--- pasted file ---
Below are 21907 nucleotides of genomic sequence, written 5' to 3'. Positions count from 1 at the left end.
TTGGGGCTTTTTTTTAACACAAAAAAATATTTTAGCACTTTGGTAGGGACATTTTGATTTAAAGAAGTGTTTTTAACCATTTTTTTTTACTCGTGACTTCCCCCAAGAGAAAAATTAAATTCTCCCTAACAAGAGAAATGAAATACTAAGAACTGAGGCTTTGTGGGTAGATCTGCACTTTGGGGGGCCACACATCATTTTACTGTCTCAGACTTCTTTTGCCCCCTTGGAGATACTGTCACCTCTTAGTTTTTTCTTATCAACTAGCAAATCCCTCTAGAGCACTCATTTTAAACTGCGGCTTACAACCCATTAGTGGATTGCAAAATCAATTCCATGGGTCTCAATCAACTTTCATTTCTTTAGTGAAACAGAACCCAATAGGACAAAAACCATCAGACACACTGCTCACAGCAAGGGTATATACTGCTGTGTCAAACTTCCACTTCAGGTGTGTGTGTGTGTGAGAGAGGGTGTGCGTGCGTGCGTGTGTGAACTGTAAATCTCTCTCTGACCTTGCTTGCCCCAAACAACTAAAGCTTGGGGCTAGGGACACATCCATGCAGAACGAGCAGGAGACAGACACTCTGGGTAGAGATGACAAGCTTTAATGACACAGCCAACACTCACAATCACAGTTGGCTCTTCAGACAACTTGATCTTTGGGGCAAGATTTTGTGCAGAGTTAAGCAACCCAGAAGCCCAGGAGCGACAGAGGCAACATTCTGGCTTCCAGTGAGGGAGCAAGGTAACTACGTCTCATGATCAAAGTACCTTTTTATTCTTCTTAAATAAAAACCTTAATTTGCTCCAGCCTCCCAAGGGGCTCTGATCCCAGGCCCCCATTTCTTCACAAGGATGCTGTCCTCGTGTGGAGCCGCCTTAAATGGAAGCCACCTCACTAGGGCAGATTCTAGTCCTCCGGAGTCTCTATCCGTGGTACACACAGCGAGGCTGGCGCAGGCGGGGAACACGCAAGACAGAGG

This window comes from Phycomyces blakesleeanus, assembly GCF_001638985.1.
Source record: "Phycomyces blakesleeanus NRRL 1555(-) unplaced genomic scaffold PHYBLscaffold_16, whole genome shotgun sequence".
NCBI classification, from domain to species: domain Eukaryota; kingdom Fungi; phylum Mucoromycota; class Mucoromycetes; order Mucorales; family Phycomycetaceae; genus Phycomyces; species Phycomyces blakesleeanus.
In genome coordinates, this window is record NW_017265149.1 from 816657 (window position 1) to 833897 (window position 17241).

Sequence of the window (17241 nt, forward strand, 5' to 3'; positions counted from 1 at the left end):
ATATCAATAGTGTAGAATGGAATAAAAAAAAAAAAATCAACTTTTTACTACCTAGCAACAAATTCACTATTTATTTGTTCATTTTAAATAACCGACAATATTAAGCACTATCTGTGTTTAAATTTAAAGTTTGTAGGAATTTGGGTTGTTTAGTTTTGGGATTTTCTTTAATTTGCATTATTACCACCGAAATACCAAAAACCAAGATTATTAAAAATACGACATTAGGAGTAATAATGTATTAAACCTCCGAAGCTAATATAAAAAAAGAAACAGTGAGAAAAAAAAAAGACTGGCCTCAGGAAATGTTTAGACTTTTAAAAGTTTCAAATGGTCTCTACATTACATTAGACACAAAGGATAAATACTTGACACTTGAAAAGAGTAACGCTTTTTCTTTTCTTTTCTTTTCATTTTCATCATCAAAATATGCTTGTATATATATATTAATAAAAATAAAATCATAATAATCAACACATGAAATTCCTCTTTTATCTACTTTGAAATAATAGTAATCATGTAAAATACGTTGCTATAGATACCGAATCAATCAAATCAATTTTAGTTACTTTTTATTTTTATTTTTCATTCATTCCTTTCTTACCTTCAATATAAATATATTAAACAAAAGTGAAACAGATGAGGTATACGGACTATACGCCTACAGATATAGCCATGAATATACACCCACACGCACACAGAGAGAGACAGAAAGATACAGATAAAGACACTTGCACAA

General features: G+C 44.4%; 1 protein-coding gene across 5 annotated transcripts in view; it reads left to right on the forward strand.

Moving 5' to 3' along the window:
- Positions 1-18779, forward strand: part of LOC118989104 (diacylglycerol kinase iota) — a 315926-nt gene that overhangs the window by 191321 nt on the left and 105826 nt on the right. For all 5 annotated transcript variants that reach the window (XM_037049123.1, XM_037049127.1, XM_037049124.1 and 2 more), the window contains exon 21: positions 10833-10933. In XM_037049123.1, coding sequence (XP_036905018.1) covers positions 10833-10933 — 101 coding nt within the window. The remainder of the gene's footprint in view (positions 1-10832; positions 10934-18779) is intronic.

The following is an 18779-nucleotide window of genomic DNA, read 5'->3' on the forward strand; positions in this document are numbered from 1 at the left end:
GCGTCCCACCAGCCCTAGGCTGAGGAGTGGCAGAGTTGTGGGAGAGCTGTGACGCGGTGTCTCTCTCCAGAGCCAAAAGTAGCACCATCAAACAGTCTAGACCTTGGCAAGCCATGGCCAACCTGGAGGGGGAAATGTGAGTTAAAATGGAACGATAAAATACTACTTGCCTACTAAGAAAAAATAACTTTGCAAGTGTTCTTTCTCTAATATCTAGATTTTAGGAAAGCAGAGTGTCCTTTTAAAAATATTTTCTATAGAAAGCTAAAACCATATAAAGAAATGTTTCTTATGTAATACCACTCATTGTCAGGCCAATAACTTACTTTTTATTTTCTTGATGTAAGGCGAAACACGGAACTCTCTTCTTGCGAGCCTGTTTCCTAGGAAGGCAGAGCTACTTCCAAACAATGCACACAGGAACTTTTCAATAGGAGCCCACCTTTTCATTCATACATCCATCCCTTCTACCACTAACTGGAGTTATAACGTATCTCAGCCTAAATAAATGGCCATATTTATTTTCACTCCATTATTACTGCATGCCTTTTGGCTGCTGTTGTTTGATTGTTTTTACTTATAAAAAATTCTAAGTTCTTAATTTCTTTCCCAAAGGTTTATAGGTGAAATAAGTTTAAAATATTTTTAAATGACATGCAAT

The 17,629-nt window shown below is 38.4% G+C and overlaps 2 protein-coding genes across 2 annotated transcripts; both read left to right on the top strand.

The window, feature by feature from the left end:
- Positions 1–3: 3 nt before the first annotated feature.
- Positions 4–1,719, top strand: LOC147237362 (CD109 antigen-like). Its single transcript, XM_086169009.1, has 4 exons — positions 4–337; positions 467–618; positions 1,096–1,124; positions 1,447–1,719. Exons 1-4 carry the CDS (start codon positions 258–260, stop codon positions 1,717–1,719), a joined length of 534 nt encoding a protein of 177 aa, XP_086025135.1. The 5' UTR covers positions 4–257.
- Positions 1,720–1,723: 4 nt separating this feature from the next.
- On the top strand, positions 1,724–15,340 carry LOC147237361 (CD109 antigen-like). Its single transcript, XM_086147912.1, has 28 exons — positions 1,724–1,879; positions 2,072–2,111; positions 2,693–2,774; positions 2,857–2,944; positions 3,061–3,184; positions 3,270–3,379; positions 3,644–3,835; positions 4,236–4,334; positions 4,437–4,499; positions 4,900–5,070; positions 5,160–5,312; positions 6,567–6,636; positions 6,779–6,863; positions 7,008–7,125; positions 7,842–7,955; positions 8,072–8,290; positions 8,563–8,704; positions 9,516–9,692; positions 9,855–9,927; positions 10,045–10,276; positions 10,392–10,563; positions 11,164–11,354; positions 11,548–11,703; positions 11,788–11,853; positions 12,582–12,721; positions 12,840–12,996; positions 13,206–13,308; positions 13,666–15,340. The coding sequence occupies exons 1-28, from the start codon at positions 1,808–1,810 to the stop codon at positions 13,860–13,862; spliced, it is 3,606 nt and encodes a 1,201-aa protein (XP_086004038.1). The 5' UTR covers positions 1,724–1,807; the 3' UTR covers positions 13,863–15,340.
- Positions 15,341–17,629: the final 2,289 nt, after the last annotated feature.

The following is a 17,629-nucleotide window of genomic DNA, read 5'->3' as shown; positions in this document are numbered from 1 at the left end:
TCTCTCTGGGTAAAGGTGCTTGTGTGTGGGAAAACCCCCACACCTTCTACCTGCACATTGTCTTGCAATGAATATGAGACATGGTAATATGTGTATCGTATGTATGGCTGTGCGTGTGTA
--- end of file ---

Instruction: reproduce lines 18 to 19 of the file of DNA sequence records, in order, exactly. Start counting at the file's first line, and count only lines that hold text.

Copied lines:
- Positions 1,720–1,723: 4 nt separating this feature from the next.
- On the top strand, positions 1,724–15,340 carry LOC147237361 (CD109 antigen-like). Its single transcript, XM_086147912.1, has 28 exons — positions 1,724–1,879; positions 2,072–2,111; positions 2,693–2,774; positions 2,857–2,944; positions 3,061–3,184; positions 3,270–3,379; positions 3,644–3,835; positions 4,236–4,334; positions 4,437–4,499; positions 4,900–5,070; positions 5,160–5,312; positions 6,567–6,636; positions 6,779–6,863; positions 7,008–7,125; positions 7,842–7,955; positions 8,072–8,290; positions 8,563–8,704; positions 9,516–9,692; positions 9,855–9,927; positions 10,045–10,276; positions 10,392–10,563; positions 11,164–11,354; positions 11,548–11,703; positions 11,788–11,853; positions 12,582–12,721; positions 12,840–12,996; positions 13,206–13,308; positions 13,666–15,340. The coding sequence occupies exons 1-28, from the start codon at positions 1,808–1,810 to the stop codon at positions 13,860–13,862; spliced, it is 3,606 nt and encodes a 1,201-aa protein (XP_086004038.1). The 5' UTR covers positions 1,724–1,807; the 3' UTR covers positions 13,863–15,340.